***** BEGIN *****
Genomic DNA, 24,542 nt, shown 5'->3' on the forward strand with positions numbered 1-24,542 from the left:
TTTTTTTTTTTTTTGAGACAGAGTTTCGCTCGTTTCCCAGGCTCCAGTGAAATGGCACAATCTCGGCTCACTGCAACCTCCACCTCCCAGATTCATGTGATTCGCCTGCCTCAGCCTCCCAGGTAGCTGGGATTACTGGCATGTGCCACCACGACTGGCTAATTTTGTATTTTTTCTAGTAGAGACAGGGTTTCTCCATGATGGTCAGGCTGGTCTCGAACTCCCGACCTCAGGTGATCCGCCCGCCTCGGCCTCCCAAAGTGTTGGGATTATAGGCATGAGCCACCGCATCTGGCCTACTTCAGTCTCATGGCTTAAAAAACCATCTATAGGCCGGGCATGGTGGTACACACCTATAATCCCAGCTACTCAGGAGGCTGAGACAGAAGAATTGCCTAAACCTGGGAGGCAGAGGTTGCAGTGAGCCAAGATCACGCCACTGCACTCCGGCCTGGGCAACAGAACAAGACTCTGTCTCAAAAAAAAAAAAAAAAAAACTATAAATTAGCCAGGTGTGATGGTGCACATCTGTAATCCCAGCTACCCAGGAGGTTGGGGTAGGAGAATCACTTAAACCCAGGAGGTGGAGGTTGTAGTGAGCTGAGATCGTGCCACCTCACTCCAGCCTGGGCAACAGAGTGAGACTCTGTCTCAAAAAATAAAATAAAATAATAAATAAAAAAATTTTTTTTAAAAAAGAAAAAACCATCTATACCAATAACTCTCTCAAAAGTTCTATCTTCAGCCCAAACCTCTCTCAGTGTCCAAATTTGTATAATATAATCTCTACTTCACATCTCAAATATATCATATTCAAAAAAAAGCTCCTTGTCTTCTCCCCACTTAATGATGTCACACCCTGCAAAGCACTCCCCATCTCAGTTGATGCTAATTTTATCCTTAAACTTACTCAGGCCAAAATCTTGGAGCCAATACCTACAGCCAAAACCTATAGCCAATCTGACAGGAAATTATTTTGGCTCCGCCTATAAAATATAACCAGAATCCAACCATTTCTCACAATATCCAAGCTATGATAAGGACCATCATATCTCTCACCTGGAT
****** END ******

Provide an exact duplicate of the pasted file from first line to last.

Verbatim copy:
Genomic DNA, 24,542 nt, shown 5'->3' on the forward strand with positions numbered 1-24,542 from the left:
TTTTTTTTTTTTTTGAGACAGAGTTTCGCTCGTTTCCCAGGCTCCAGTGAAATGGCACAATCTCGGCTCACTGCAACCTCCACCTCCCAGATTCATGTGATTCGCCTGCCTCAGCCTCCCAGGTAGCTGGGATTACTGGCATGTGCCACCACGACTGGCTAATTTTGTATTTTTTCTAGTAGAGACAGGGTTTCTCCATGATGGTCAGGCTGGTCTCGAACTCCCGACCTCAGGTGATCCGCCCGCCTCGGCCTCCCAAAGTGTTGGGATTATAGGCATGAGCCACCGCATCTGGCCTACTTCAGTCTCATGGCTTAAAAAACCATCTATAGGCCGGGCATGGTGGTACACACCTATAATCCCAGCTACTCAGGAGGCTGAGACAGAAGAATTGCCTAAACCTGGGAGGCAGAGGTTGCAGTGAGCCAAGATCACGCCACTGCACTCCGGCCTGGGCAACAGAACAAGACTCTGTCTCAAAAAAAAAAAAAAAAAAACTATAAATTAGCCAGGTGTGATGGTGCACATCTGTAATCCCAGCTACCCAGGAGGTTGGGGTAGGAGAATCACTTAAACCCAGGAGGTGGAGGTTGTAGTGAGCTGAGATCGTGCCACCTCACTCCAGCCTGGGCAACAGAGTGAGACTCTGTCTCAAAAAATAAAATAAAATAATAAATAAAAAAATTTTTTTTAAAAAAGAAAAAACCATCTATACCAATAACTCTCTCAAAAGTTCTATCTTCAGCCCAAACCTCTCTCAGTGTCCAAATTTGTATAATATAATCTCTACTTCACATCTCAAATATATCATATTCAAAAAAAAGCTCCTTGTCTTCTCCCCACTTAATGATGTCACACCCTGCAAAGCACTCCCCATCTCAGTTGATGCTAATTTTATCCTTAAACTTACTCAGGCCAAAATCTTGGAGCCAATACCTACAGCCAAAACCTATAGCCAATCTGACAGGAAATTATTTTGGCTCCGCCTATAAAATATAACCAGAATCCAACCATTTCTCACAATATCCAAGCTATGATAAGGACCATCATATCTCTCACCTGGAT